• Dessin d’un garçon de 10 ans déplacé dans un camp du secteur de Maban, Soudan du Sud, 2017. Haut Commissariat des Nations unies pour les réfugiés (UNHCR) Soudan du Sud © Haut Commissariat des Nations unies pour les réfugiés (UNHCR)
    Dessin d’un garçon de 10 ans déplacé dans un camp du secteur de Maban, Soudan du Sud, 2017. Haut Commissariat des Nations unies pour les réfugiés (UNHCR) Soudan du Sud © Haut Commissariat des Nations unies pour les réfugiés (UNHCR)
  • Déflagrations, Scénographie Perrin Fohr, Janv 2021 © Jean Julien Ney, Mucem
    Déflagrations, Scénographie Perrin Fohr, Janv 2021 © Jean Julien Ney, Mucem
  • Déflagrations, Scénographie Perrin Fohr, Janv 2021 © Jean Julien Ney, Mucem
    Déflagrations, Scénographie Perrin Fohr, Janv 2021 © Jean Julien Ney, Mucem


Children’s drawings and mass violence
Mucem, fort Saint-Jean— Fort Saint-Jean Georges Henri Rivière Building (GHR) 320 m2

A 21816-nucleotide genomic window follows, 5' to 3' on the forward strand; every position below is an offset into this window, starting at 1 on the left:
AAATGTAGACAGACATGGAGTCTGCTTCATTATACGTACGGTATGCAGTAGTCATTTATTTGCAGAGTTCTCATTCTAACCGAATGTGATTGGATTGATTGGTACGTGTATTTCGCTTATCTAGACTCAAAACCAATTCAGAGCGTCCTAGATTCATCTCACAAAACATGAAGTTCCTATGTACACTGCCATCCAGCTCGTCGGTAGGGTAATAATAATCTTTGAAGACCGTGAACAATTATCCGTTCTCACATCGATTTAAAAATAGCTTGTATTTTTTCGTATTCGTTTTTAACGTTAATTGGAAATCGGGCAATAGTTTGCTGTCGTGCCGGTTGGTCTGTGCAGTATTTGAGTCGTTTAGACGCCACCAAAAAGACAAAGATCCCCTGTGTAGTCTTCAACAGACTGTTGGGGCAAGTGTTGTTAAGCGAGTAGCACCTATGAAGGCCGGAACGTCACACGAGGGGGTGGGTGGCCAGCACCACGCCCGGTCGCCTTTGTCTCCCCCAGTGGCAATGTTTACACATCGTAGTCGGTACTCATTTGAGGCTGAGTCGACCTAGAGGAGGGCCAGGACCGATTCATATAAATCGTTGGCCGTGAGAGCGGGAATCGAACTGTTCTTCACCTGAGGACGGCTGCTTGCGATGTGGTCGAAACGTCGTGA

| From Wednesday 19 May 2021 to Sunday 29 August 2021

  • Over 150 children's drawings made during times of war and mass violence... With Enki Bilal, associate artist

The exhibition, “Deflagrations”, is a tribute to a very singular creative process: that of children who, after having come into contact with death in situations of war or mass crimes, picked up coloured pencils to tell their stories.

In refugee camps, bombed cities, schools, health centres, and workshops, they created, traced, played, and also dreamed, taking possession of the universal and, at the same time, the infinitely personal language of graphic expression. They saw the rules that govern humankind destroyed, and yet, before us stands the full power of this process of drawing and within it, the seeds of resistance. Over the course of more than century, these images show us both sun and deflagration.